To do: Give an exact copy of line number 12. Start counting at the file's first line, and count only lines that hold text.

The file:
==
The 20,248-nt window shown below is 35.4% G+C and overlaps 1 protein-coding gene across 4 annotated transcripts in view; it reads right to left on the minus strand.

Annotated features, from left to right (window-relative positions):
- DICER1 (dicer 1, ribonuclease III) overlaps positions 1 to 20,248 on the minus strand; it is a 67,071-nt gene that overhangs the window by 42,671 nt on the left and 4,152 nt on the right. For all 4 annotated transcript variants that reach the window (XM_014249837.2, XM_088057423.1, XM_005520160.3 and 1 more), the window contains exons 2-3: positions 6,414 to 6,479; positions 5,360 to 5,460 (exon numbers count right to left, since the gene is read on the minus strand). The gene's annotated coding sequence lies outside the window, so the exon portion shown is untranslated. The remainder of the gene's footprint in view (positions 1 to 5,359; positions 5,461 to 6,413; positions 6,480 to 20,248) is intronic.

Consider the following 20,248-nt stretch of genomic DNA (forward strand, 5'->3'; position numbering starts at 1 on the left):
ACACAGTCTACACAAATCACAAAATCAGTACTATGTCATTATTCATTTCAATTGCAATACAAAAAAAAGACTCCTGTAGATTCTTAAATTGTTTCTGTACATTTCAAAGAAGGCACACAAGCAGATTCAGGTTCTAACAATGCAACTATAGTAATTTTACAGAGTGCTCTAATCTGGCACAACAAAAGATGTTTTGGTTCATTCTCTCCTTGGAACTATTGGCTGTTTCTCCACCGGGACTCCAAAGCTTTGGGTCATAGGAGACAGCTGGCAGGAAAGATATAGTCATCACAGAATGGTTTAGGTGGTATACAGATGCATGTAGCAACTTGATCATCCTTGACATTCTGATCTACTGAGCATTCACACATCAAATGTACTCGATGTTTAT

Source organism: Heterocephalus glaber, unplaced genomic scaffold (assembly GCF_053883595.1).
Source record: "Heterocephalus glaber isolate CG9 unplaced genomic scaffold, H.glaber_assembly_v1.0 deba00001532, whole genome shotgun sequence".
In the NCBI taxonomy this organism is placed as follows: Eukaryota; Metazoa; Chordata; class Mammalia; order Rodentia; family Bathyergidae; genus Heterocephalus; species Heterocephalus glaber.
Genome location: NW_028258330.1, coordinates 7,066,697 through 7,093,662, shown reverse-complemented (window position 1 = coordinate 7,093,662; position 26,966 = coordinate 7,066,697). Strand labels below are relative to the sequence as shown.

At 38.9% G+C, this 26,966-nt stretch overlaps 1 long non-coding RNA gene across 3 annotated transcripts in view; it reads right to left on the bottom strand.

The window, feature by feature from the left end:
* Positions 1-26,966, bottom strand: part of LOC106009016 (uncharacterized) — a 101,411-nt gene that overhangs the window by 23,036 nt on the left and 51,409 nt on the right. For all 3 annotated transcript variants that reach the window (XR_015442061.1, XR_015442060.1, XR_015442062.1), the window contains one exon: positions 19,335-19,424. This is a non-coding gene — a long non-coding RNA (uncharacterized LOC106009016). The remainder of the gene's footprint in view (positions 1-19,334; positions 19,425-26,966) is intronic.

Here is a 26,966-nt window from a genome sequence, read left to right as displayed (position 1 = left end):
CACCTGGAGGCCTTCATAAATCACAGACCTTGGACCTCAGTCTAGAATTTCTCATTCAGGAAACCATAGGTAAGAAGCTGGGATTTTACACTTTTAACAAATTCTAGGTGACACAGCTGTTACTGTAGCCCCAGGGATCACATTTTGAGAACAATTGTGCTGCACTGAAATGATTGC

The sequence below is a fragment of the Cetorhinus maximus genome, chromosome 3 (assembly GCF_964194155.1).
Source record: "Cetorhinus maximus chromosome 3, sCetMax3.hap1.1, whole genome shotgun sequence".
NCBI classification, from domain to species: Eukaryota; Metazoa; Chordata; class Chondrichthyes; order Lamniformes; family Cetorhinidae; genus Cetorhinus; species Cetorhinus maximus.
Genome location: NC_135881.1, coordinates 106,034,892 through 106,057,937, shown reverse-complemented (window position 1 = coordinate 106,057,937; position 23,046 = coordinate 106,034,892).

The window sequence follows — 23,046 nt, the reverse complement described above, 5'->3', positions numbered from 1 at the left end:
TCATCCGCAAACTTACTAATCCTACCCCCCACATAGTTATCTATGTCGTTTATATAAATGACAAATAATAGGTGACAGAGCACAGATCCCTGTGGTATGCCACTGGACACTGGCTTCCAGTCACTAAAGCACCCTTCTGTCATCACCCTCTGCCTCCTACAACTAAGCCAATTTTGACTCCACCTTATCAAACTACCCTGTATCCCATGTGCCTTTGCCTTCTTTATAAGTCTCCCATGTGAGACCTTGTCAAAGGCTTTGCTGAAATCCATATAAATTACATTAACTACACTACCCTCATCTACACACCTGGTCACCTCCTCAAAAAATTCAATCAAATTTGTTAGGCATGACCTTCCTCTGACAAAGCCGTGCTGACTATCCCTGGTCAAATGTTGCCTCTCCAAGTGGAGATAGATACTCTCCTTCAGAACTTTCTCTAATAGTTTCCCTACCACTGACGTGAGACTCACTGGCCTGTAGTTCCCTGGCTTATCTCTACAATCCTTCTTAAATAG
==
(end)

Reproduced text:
* Positions 1-26,966, bottom strand: part of LOC106009016 (uncharacterized) — a 101,411-nt gene that overhangs the window by 23,036 nt on the left and 51,409 nt on the right. For all 3 annotated transcript variants that reach the window (XR_015442061.1, XR_015442060.1, XR_015442062.1), the window contains one exon: positions 19,335-19,424. This is a non-coding gene — a long non-coding RNA (uncharacterized LOC106009016). The remainder of the gene's footprint in view (positions 1-19,334; positions 19,425-26,966) is intronic.